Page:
First up, there are three publicly traded pure plays on the cinema industry- Regal (RGC), Carmike (CKEC), and Cinemark (CNK). I'm excluding Marcus Corp (MCS) because it also owns and operates some hotels. Take a look at the following chart to see how industry valuations stake up. (Note: I'm having trouble formatting the table, all of the cells in the title row are shifted one to the left... Sorry!!! If you want to see it properly formatted / are having trouble reading it, you can view it here or see it on my original post)
|# of screens||Market Cap||EV||TTM EBITDA||TTM Revenue||EV / Screen||Revenue / Screen||Ebitda / Screen||Ev / Ebitda|
Note- all numbers from yahoo finance except Reading's EBITDA and Revenue; I only presented Reading's Revenue and EBITDA numbers from the cinema division. Market Cap, EV, EBITDA, and Rev in millions. Also, I did NOT adjust Reading's EV for the ~$15m in debt forgiveness that occurred in their 4th quarter 2010 and is not reflected on their balance sheet yet.
What strikes your eye here? The first thing I pick up on is Carmike looks massively undervalued, and it also looks like their theaters are generating much less than competitors. A quick check reveals why- most of their theaters are in much smaller towns and are smaller theaters, which results in less attendance per screen (Regal's attendance per screen is ~36k per year versus Carmike at ~24k per year per screen). Still, the company is very cheap compared to its competitors.
Looking deeper, it looks like screens of Reading, Regal, and Cinemark's quality are worth somewhere between 600-700k per screen, or around 8 to 9x ebitda. Using the per screen number, Reading's cinema business would be worth ~275m-320m, and on the EBITDA basis its worth between $276m-310.5m. In other words, using publicly traded comps, Reading's cinema business alone is worth almost the entire enterprise value of the company, and a buyer today picks up all of their income producing and undeveloped land completely for free.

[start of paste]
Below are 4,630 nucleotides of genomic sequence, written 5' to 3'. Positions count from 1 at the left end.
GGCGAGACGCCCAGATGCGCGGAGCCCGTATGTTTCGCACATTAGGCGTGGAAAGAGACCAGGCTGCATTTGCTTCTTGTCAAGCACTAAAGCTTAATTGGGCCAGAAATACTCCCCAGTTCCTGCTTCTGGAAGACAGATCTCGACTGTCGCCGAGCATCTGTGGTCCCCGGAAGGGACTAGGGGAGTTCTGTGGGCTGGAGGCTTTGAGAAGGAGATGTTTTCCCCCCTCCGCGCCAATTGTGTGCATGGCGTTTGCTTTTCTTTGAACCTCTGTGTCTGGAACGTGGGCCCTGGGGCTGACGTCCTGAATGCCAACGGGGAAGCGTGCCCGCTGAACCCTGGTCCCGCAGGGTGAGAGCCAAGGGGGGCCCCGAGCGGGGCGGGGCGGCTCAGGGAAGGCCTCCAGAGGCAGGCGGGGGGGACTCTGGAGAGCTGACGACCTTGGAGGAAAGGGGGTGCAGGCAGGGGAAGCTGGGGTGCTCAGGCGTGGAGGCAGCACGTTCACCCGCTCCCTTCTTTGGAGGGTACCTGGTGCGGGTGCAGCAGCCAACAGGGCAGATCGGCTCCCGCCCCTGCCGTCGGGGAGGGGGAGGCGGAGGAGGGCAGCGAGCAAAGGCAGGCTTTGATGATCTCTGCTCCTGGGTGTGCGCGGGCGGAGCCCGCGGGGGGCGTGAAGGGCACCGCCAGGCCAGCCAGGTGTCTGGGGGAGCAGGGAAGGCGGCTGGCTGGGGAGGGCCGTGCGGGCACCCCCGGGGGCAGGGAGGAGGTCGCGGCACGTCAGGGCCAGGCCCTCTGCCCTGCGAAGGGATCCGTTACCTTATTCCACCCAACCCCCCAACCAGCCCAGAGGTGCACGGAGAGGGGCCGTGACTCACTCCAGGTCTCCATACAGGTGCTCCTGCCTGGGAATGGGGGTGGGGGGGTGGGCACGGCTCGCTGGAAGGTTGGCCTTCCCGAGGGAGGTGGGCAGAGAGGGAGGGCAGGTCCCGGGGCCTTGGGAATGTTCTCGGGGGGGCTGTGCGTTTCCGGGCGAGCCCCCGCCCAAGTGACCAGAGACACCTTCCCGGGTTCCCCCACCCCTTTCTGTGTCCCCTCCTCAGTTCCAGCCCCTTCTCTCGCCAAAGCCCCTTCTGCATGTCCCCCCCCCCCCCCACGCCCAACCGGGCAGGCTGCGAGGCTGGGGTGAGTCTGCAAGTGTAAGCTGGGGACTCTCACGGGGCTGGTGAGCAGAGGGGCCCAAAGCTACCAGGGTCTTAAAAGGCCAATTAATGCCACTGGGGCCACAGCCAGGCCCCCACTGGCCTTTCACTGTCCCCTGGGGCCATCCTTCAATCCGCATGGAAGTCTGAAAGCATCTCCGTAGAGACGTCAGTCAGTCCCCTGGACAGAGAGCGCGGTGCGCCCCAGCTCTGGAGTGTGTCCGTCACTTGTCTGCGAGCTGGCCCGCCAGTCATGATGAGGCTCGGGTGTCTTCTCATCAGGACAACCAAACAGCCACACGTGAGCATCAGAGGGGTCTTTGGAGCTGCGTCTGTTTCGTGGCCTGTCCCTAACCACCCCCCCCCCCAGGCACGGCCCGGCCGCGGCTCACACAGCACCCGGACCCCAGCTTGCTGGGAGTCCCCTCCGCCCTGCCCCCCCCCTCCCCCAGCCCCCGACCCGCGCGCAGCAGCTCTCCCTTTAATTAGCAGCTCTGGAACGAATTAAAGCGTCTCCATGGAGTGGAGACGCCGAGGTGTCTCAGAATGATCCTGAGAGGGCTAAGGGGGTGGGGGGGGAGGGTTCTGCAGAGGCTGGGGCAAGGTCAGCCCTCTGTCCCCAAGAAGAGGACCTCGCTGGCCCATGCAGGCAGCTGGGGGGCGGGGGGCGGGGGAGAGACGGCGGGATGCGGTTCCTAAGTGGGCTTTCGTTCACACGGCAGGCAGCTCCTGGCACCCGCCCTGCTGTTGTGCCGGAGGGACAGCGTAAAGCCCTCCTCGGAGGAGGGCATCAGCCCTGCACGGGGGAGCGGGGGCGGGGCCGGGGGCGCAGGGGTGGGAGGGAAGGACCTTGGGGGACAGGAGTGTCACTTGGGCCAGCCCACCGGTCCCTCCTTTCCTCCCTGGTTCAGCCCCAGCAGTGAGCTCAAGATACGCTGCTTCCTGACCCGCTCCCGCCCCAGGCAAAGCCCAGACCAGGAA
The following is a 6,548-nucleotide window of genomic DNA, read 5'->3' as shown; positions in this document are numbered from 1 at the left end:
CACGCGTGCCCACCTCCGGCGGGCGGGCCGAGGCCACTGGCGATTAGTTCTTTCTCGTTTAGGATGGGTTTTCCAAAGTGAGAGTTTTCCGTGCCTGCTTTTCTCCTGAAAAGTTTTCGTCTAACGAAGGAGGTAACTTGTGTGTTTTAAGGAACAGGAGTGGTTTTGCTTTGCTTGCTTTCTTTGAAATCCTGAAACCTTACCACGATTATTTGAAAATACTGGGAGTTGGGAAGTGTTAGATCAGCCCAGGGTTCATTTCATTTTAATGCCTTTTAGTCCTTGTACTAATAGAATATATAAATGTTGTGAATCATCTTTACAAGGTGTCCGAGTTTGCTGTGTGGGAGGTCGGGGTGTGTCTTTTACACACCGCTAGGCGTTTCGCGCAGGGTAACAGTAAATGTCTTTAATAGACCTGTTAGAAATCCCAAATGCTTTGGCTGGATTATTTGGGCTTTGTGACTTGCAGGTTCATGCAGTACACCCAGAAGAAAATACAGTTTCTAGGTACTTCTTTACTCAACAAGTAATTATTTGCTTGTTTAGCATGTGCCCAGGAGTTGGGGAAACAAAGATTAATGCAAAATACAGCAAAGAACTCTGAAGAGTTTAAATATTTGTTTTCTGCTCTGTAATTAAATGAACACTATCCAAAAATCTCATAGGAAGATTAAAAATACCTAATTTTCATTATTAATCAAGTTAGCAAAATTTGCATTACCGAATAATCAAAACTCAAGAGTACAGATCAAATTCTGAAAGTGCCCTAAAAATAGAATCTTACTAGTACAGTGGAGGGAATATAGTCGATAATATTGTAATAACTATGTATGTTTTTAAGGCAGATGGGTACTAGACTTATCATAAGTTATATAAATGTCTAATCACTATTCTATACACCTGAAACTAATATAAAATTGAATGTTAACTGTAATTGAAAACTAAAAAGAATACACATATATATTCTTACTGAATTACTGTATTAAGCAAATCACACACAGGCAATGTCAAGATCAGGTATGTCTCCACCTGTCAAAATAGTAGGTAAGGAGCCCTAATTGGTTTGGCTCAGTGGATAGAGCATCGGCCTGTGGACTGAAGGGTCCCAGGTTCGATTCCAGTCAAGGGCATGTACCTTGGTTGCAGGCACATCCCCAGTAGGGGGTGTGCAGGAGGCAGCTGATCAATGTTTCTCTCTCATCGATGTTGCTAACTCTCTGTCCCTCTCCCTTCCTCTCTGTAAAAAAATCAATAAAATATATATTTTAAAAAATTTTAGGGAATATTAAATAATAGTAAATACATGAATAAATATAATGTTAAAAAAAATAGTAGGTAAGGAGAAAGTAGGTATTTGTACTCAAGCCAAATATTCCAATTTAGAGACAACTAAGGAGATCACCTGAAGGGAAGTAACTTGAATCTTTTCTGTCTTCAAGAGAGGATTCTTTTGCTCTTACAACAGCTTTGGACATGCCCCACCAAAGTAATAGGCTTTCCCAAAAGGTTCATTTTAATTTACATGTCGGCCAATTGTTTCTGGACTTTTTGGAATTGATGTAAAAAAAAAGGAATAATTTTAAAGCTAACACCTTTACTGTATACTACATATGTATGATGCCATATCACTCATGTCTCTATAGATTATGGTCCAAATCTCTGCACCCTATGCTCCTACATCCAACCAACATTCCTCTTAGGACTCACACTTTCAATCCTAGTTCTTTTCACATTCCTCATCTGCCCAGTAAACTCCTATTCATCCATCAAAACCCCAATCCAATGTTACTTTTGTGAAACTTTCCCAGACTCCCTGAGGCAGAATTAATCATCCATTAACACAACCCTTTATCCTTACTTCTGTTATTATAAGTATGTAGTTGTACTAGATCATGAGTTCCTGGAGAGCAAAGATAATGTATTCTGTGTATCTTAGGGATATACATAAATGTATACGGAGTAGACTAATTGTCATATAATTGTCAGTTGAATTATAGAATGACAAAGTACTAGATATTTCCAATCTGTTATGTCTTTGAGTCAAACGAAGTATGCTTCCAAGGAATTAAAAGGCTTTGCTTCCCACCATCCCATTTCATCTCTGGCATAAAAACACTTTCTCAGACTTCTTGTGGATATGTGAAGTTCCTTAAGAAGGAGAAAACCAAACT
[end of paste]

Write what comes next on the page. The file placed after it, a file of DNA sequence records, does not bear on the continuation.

Speaking of land, we haven't given the other companies value for their land yet. It's possible they own tons of land sitting on their books at low cost basis, and the ownership of that land is being reflected on the stock price. However, looking into their 10-ks, this isn't the case. Cinemark owns just 43 of their 251 domestic theaters and none of their 130 intl. theaters. Regal owns 65 of their 482 locations. Carmike owns the most, 62 of their 242 locations, but this really isn't that substantial of an amount, and their locations are most likely the least valuable due to their small town / lower traffic locations. Contrast this to Reading, which has a total real estate book value of ~$260m. Most of the book value is operating real estate (1.2 million square feet worth ~$180m book value), generating ~$12m in ebitda per year, and the rest is undeveloped real estate (~$80m of book value), which generate no ebitda but have likely substantially appreciated since the company acquired much of it over a decade ago. In my first post I mentioned that each $10m increase or decrease in asset value would translate into ~$0.44 in value per share. Using that $260 book value number (again, likely too low given the land appreciation), Reading's land value is worth ~$11.40 per share.